Significantly for the Luftwaffe, the ground-breaking powerplants which endowed the Messerschmitt Me 262 with its technological advantage proved also to be its Achilles heel and determined that this would always be a high maintenance aircraft, difficult to keep serviceable and incapable of being operated from anything but a large and fully equipped airfield. With an operational life which rarely exceeded twelve flying hours, Luftwaffe engineers had to become proficient at changing the Junkers Jumo engines and they would get plenty of practice - airfields playing host to the Messerschmitt jets were littered with engines in various states of repair and aircraft waiting to receive them. For this and numerous other reasons, the number of serviceable aircraft available at any one time would never be enough to cause serious concern to the Allied air forces, who by this time had gained a significant superiority in the skies above Europe.
Cosford’s Messerschmitt Me 262 A-2a ‘Yellow 4’ continues to be one of the most popular museum exhibits in the country
Even though the Messerschmitt Me 262 had little chance of altering the course of the war, it nevertheless represents a significant leap forward in aviation technology and was undoubtedly one of the most capable fighting aircraft of WWII. Had Germany been able to develop the aircraft and its engines without disruption and had official interference not delayed its introduction as a high speed interceptor, large numbers of these fighters may have been operational much sooner than they eventually were and things may have been very different – thankfully that was not to be the case. The distinctive shark-like fuselage profile of the Messerschmitt Me 262 and its swept wings underlined the fact that this was a hunting aircraft built for speed and combined with its devastating firepower, its attacks in a combat situation would have been almost impervious to Allied defensive tactics. Avoiding being drawn into a turning dogfight, Me 262 pilots would simply fire and run, using its much superior speed both to outrun enemy fighters and to gain height for another attack on the bombers they were attempting to protect.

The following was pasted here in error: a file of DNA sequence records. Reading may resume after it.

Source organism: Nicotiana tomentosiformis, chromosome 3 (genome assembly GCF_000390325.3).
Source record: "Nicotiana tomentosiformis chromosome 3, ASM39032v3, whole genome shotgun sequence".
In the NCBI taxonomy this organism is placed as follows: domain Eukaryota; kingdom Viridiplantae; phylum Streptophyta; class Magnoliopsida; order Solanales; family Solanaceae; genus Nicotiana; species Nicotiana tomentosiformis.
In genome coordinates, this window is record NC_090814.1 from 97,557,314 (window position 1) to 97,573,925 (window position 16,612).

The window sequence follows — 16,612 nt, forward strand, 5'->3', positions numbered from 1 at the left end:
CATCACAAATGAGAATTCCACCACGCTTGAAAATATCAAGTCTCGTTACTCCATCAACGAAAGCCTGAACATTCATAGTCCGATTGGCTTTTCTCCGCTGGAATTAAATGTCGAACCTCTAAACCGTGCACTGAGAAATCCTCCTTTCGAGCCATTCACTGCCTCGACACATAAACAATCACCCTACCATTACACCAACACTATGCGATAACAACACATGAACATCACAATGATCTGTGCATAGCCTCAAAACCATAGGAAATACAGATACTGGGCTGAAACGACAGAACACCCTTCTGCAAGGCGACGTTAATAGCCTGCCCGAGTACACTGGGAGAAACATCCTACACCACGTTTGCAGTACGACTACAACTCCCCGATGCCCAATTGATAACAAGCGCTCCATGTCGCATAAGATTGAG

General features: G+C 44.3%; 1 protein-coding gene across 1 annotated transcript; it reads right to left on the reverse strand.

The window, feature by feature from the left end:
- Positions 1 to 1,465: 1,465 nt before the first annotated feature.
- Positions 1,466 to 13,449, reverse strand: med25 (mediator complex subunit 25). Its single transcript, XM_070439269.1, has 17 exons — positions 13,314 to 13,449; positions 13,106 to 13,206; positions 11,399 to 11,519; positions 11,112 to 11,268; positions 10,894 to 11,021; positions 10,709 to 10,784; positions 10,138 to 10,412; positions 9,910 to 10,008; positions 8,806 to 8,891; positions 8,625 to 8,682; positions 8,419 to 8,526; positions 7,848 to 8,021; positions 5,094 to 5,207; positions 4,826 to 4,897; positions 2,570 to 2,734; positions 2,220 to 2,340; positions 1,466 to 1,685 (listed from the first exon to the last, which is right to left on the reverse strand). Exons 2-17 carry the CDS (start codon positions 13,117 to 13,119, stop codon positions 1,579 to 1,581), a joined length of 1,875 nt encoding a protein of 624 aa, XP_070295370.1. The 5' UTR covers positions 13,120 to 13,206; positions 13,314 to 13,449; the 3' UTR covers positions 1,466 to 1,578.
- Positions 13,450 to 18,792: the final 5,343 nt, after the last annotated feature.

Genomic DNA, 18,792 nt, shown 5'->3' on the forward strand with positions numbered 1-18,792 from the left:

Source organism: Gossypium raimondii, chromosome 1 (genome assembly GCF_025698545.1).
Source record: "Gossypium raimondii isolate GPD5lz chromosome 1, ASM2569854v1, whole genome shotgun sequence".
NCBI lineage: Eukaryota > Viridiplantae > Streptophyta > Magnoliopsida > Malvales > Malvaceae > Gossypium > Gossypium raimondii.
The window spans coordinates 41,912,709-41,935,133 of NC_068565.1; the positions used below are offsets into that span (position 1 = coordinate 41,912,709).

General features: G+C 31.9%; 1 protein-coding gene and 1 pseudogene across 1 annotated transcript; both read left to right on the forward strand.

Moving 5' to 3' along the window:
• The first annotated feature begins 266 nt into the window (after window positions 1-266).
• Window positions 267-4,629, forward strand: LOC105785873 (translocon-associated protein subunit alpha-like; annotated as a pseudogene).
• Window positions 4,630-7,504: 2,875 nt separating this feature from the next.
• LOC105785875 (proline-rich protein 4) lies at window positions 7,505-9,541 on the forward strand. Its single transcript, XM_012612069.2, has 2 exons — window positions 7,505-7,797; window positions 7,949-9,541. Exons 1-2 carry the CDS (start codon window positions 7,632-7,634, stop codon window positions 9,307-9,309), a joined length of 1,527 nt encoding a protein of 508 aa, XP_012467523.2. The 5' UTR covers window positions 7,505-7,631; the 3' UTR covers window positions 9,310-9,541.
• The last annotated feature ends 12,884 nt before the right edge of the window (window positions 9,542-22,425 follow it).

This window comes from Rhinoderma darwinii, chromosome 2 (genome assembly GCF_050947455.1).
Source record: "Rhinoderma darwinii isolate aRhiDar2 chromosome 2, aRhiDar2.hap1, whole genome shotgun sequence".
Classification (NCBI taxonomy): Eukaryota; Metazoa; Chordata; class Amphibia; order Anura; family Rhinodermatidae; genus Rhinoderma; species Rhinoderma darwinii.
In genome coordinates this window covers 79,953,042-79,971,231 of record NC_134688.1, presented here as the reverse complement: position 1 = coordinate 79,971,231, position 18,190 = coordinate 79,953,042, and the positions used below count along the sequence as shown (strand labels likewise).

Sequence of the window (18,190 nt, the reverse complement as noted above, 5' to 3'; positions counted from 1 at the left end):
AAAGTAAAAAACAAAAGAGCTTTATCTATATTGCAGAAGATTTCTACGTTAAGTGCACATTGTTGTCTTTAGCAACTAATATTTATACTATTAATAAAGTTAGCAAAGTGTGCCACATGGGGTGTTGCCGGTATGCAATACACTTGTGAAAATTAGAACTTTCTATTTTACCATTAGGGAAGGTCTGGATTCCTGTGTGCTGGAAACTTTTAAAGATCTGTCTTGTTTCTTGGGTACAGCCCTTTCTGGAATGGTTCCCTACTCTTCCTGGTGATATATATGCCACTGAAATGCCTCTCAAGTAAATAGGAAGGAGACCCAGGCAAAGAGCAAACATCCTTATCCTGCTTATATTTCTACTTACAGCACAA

A Messerschmitt made for two
More computer rendered goodness. The Me 262 B-1a/U1 is a very different looking model from the previously released single seat variant
The introduction of the Messerschmitt Me 262 in the late summer of 1944 presented the Luftwaffe with a weapon of significant potential, more capable than anything the Allies had available to them and therefore able to command a level of combat superiority. There were, however, many problems facing their effective operation, not least the fact that the first solo flight of a pilot converting to the ‘Schwalbe’ would be his first flight in a jet powered aircraft. This technology was significantly different from the famous Bf 109 and Focke Wulf piston engined fighters they had been flying previously and initially dictated that only the most accomplished pilots were selected for conversion to the new Messerschmitt jet fighter. Engine management and thrust input requests proved to be particularly challenging and if the aircraft was to achieve its full potential, it would have to be flown in great numbers and by regular squadron pilots, even novice replacements straight from flying school – a solution had to be found and quickly.